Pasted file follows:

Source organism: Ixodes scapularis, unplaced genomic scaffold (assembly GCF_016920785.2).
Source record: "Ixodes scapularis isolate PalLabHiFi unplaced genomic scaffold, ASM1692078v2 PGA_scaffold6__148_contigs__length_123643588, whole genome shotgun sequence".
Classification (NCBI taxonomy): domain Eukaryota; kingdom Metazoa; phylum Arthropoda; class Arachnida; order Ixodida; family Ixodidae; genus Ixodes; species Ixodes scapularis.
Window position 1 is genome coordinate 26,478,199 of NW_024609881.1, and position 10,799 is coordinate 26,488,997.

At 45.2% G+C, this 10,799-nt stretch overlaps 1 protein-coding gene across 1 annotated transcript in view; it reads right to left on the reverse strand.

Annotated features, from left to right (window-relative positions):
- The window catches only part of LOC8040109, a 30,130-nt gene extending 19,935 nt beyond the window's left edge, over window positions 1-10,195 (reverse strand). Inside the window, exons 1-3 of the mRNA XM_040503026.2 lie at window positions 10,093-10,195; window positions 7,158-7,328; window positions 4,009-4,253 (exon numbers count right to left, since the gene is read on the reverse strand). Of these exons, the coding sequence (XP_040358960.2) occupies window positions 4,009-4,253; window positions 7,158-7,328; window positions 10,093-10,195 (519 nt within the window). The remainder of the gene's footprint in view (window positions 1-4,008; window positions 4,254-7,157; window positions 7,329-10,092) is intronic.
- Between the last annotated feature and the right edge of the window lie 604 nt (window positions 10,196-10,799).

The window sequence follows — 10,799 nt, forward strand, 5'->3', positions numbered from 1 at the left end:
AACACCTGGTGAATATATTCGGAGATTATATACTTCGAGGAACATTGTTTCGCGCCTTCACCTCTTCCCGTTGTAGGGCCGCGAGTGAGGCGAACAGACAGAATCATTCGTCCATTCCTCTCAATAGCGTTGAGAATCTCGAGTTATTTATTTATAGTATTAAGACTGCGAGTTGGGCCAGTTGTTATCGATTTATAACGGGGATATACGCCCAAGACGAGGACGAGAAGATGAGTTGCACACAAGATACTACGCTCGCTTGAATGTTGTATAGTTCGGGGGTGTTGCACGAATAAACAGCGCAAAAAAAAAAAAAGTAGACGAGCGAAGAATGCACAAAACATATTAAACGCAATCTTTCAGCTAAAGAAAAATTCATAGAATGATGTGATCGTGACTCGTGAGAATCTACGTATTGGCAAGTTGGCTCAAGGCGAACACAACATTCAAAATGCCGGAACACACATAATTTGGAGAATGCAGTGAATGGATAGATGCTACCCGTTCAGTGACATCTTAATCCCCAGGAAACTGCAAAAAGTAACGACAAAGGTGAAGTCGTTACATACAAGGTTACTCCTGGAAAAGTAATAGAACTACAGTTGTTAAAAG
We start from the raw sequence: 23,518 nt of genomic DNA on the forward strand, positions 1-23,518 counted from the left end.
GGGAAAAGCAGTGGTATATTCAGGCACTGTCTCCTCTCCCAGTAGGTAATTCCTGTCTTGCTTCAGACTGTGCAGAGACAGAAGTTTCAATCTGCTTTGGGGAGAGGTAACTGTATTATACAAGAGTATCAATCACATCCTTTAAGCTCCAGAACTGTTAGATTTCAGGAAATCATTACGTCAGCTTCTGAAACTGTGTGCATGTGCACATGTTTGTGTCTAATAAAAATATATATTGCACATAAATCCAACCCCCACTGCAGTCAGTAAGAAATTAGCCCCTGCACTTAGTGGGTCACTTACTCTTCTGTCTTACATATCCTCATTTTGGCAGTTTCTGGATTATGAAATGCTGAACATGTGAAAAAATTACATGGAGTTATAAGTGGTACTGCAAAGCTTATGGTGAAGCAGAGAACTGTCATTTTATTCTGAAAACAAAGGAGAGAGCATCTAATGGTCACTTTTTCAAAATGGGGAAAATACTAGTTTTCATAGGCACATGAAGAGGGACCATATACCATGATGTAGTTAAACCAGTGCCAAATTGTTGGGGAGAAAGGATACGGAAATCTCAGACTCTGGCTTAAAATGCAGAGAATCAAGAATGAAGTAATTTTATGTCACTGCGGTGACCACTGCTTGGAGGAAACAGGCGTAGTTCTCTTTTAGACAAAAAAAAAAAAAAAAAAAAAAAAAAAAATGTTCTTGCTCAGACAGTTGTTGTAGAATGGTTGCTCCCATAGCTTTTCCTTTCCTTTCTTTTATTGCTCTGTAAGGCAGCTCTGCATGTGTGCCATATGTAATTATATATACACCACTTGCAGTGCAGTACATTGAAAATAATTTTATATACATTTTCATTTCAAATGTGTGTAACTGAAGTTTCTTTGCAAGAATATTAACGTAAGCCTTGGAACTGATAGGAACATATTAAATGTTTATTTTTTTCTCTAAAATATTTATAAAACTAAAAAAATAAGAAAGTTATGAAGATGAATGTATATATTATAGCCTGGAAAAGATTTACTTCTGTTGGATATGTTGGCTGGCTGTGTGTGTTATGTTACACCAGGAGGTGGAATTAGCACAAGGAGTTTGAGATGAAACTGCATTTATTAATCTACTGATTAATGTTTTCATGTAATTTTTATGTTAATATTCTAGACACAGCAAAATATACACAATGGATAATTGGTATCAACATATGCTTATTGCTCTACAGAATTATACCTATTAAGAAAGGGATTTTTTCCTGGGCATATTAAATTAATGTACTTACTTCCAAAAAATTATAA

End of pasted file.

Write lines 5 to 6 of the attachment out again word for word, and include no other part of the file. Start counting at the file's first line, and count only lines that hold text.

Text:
At 45.2% G+C, this 10,799-nt stretch overlaps 1 protein-coding gene across 1 annotated transcript in view; it reads right to left on the reverse strand.

Annotated features, from left to right (window-relative positions):